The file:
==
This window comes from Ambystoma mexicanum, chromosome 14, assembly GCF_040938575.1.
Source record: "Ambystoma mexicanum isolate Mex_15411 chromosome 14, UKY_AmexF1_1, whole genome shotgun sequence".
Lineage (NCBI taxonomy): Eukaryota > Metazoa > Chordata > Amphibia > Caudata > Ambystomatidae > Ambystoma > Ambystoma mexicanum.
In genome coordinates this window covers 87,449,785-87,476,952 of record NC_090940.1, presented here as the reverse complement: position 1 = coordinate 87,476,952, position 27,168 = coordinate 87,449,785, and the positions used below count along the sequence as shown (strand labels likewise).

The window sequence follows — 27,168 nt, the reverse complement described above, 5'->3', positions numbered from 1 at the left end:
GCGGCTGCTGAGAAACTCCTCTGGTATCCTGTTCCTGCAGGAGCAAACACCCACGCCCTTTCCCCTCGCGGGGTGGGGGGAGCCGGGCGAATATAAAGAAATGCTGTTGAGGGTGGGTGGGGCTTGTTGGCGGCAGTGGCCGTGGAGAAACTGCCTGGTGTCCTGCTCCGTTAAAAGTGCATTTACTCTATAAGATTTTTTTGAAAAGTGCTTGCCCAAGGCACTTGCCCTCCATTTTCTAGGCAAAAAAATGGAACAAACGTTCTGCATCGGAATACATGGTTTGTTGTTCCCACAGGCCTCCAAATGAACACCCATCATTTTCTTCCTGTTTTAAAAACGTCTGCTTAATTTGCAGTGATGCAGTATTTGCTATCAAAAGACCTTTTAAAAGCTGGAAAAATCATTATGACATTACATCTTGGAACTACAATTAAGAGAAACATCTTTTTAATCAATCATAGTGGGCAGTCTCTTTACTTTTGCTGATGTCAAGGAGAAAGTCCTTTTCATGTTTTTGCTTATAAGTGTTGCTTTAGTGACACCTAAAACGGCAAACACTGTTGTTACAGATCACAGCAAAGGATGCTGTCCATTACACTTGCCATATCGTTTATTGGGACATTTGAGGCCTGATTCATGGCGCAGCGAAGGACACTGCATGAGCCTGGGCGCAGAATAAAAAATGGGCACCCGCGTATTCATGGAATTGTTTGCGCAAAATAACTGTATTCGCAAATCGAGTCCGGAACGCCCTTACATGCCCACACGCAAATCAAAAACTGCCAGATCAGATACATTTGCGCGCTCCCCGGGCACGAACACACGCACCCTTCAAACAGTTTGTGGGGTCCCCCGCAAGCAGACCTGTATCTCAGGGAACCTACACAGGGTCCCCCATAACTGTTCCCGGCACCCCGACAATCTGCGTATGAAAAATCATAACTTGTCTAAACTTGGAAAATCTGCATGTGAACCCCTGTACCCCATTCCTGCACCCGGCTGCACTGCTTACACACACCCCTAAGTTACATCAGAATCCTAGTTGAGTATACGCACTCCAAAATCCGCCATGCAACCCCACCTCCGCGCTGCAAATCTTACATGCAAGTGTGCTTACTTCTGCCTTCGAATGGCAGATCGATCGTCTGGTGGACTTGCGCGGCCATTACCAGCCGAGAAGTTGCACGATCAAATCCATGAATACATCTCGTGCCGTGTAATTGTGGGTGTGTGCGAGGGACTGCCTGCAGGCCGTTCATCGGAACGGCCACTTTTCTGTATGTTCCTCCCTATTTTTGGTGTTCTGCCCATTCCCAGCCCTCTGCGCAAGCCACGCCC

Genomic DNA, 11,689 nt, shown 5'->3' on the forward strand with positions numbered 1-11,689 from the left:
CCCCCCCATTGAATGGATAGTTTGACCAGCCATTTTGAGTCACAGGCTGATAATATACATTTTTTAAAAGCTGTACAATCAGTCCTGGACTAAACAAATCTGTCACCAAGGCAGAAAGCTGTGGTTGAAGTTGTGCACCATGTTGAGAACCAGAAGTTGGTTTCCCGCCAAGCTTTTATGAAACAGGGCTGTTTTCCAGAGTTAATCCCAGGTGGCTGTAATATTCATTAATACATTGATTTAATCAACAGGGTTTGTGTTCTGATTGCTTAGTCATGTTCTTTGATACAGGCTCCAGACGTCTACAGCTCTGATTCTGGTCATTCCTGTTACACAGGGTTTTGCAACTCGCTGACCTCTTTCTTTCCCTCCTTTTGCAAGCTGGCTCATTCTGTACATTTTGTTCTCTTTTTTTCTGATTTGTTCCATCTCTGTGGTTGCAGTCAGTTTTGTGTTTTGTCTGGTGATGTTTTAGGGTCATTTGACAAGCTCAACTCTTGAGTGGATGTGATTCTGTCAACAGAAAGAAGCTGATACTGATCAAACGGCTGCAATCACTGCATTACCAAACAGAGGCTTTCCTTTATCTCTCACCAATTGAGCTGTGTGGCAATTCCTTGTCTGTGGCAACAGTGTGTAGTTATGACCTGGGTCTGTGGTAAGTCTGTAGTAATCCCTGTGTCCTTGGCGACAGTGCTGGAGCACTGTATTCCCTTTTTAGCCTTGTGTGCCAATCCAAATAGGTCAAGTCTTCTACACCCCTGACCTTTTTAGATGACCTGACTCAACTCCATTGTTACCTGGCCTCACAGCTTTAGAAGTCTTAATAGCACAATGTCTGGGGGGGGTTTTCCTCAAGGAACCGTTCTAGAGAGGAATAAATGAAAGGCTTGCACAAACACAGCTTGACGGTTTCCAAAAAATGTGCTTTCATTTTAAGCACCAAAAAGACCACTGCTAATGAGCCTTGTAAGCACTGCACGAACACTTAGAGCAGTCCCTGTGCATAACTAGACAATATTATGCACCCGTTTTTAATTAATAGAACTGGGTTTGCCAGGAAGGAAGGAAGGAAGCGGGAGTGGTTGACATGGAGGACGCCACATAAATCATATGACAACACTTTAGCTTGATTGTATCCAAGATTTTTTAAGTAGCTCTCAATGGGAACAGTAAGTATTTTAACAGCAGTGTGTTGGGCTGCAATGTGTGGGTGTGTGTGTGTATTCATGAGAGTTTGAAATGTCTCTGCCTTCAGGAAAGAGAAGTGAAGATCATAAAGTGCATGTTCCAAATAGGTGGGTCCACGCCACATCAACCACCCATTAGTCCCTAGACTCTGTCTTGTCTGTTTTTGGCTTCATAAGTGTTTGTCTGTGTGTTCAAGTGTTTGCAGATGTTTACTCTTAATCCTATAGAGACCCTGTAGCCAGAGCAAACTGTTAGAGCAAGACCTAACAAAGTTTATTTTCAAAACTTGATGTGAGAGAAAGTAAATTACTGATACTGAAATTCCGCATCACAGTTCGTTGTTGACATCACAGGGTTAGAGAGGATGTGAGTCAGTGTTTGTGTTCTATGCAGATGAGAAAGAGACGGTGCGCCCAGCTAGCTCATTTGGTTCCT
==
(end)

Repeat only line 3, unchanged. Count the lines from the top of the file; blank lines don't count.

Lineage (NCBI taxonomy): Eukaryota > Metazoa > Chordata > Amphibia > Caudata > Ambystomatidae > Ambystoma > Ambystoma mexicanum.